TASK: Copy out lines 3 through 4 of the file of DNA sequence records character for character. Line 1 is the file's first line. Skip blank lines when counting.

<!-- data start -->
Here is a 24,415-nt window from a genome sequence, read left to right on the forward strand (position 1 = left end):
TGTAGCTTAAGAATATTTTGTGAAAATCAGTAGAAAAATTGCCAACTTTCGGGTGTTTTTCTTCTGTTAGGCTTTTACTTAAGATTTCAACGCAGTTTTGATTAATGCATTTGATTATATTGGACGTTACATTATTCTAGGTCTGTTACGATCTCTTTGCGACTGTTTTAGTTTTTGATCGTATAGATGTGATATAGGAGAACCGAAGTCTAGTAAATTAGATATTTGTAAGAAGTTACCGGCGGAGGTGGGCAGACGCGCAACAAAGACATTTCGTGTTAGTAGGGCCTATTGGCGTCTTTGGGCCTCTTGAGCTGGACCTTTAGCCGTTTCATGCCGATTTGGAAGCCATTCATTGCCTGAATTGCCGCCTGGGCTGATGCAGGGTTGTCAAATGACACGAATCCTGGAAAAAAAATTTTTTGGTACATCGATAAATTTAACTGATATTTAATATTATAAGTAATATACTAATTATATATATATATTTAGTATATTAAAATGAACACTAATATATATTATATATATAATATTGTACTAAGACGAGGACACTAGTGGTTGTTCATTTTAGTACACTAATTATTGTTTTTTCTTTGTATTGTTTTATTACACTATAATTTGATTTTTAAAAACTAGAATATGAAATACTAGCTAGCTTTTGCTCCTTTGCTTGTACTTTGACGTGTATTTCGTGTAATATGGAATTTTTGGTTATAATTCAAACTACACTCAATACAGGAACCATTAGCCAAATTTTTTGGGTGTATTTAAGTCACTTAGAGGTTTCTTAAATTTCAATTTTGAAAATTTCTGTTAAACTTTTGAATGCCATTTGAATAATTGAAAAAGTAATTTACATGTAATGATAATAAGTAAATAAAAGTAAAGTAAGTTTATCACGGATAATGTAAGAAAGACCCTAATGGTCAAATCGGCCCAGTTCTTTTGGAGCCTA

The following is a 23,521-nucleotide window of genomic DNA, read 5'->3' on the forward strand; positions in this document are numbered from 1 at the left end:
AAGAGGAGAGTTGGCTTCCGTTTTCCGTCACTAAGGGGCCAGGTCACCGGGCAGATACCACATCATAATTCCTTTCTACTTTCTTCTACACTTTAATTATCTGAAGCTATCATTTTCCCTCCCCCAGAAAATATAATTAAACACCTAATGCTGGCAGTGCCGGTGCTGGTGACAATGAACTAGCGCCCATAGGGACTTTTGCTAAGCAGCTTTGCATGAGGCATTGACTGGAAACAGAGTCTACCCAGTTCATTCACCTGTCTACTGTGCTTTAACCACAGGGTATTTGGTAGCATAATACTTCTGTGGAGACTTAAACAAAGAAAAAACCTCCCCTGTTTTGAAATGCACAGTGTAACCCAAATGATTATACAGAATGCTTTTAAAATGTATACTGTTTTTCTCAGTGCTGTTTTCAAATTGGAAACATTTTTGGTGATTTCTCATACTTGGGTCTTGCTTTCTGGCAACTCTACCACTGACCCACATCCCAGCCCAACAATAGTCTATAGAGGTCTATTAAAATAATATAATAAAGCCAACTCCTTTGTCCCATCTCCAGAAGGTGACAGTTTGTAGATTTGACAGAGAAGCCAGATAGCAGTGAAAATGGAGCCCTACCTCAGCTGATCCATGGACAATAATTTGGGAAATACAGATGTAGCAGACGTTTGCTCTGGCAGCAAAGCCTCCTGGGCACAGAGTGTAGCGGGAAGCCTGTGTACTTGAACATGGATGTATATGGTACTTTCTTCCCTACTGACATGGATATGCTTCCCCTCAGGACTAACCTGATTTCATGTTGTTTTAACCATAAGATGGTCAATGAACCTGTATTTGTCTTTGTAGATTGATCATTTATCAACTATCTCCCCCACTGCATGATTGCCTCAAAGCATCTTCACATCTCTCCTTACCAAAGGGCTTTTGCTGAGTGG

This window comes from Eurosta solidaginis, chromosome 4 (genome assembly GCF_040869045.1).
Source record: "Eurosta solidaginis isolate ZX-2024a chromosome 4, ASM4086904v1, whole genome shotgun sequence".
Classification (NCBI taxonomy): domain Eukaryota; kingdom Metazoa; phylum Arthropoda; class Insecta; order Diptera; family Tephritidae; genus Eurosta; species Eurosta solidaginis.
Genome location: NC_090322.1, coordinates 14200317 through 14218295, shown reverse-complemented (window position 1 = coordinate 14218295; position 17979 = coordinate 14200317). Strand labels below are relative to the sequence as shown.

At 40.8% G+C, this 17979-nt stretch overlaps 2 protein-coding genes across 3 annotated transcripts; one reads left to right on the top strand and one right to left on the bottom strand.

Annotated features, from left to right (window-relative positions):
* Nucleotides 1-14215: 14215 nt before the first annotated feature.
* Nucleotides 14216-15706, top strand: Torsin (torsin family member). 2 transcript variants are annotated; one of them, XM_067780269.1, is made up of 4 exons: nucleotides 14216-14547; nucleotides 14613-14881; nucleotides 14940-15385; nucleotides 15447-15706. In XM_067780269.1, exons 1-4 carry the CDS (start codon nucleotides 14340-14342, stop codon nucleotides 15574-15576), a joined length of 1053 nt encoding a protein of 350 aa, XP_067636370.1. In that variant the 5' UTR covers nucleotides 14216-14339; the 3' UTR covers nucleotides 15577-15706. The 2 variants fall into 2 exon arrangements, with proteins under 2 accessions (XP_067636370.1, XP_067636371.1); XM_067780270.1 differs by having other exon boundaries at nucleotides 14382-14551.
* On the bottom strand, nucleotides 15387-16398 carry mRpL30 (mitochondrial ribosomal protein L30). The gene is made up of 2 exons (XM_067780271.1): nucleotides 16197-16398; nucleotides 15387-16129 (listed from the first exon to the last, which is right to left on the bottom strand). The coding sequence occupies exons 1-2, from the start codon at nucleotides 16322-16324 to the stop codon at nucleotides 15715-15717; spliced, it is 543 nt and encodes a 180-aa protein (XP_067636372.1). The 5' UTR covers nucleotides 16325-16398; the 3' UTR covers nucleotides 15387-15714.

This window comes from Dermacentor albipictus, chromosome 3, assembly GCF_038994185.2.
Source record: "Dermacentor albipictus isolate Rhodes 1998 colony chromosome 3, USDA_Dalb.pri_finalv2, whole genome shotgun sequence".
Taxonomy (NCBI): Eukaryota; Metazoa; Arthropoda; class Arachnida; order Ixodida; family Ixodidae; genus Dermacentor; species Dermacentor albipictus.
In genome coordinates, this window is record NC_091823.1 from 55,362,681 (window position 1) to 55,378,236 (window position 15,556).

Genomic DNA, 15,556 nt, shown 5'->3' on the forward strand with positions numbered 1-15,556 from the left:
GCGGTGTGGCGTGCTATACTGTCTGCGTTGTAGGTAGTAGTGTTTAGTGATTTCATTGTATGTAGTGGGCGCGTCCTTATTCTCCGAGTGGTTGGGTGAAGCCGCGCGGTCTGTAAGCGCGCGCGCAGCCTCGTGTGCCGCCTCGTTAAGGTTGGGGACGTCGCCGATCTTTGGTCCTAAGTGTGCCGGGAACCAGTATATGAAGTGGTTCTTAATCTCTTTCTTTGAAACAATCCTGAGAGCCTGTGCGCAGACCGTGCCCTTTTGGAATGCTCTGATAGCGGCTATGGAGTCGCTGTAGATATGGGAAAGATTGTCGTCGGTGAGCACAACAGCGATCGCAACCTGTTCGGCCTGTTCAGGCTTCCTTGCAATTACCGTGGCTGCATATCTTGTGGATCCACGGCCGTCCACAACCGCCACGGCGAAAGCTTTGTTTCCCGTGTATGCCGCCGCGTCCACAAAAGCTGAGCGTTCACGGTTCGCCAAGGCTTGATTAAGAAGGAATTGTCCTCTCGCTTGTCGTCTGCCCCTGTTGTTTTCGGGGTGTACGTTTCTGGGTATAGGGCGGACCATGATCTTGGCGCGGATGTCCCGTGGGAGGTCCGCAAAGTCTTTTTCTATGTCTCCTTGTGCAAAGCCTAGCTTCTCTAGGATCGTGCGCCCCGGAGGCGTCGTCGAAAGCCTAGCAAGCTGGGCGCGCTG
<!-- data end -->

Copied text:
The following is a 23,521-nucleotide window of genomic DNA, read 5'->3' on the forward strand; positions in this document are numbered from 1 at the left end:
AAGAGGAGAGTTGGCTTCCGTTTTCCGTCACTAAGGGGCCAGGTCACCGGGCAGATACCACATCATAATTCCTTTCTACTTTCTTCTACACTTTAATTATCTGAAGCTATCATTTTCCCTCCCCCAGAAAATATAATTAAACACCTAATGCTGGCAGTGCCGGTGCTGGTGACAATGAACTAGCGCCCATAGGGACTTTTGCTAAGCAGCTTTGCATGAGGCATTGACTGGAAACAGAGTCTACCCAGTTCATTCACCTGTCTACTGTGCTTTAACCACAGGGTATTTGGTAGCATAATACTTCTGTGGAGACTTAAACAAAGAAAAAACCTCCCCTGTTTTGAAATGCACAGTGTAACCCAAATGATTATACAGAATGCTTTTAAAATGTATACTGTTTTTCTCAGTGCTGTTTTCAAATTGGAAACATTTTTGGTGATTTCTCATACTTGGGTCTTGCTTTCTGGCAACTCTACCACTGACCCACATCCCAGCCCAACAATAGTCTATAGAGGTCTATTAAAATAATATAATAAAGCCAACTCCTTTGTCCCATCTCCAGAAGGTGACAGTTTGTAGATTTGACAGAGAAGCCAGATAGCAGTGAAAATGGAGCCCTACCTCAGCTGATCCATGGACAATAATTTGGGAAATACAGATGTAGCAGACGTTTGCTCTGGCAGCAAAGCCTCCTGGGCACAGAGTGTAGCGGGAAGCCTGTGTACTTGAACATGGATGTATATGGTACTTTCTTCCCTACTGACATGGATATGCTTCCCCTCAGGACTAACCTGATTTCATGTTGTTTTAACCATAAGATGGTCAATGAACCTGTATTTGTCTTTGTAGATTGATCATTTATCAACTATCTCCCCCACTGCATGATTGCCTCAAAGCATCTTCACATCTCTCCTTACCAAAGGGCTTTTGCTGAGTGG